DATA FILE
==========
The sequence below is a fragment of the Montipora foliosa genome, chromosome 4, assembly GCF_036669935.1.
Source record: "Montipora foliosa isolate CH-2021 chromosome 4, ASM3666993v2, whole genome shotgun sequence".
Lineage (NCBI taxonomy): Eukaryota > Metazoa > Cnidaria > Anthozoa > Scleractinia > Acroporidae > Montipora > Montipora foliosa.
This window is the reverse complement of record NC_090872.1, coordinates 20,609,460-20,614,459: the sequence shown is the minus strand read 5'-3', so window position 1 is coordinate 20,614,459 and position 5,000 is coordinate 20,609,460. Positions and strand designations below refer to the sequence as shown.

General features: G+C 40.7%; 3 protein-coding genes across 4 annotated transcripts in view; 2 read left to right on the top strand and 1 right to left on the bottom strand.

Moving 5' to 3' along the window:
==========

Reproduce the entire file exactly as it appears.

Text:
The sequence below is a fragment of the Montipora foliosa genome, chromosome 4, assembly GCF_036669935.1.
Source record: "Montipora foliosa isolate CH-2021 chromosome 4, ASM3666993v2, whole genome shotgun sequence".
Lineage (NCBI taxonomy): Eukaryota > Metazoa > Cnidaria > Anthozoa > Scleractinia > Acroporidae > Montipora > Montipora foliosa.
This window is the reverse complement of record NC_090872.1, coordinates 20,609,460-20,614,459: the sequence shown is the minus strand read 5'-3', so window position 1 is coordinate 20,614,459 and position 5,000 is coordinate 20,609,460. Positions and strand designations below refer to the sequence as shown.

General features: G+C 40.7%; 3 protein-coding genes across 4 annotated transcripts in view; 2 read left to right on the top strand and 1 right to left on the bottom strand.

Moving 5' to 3' along the window: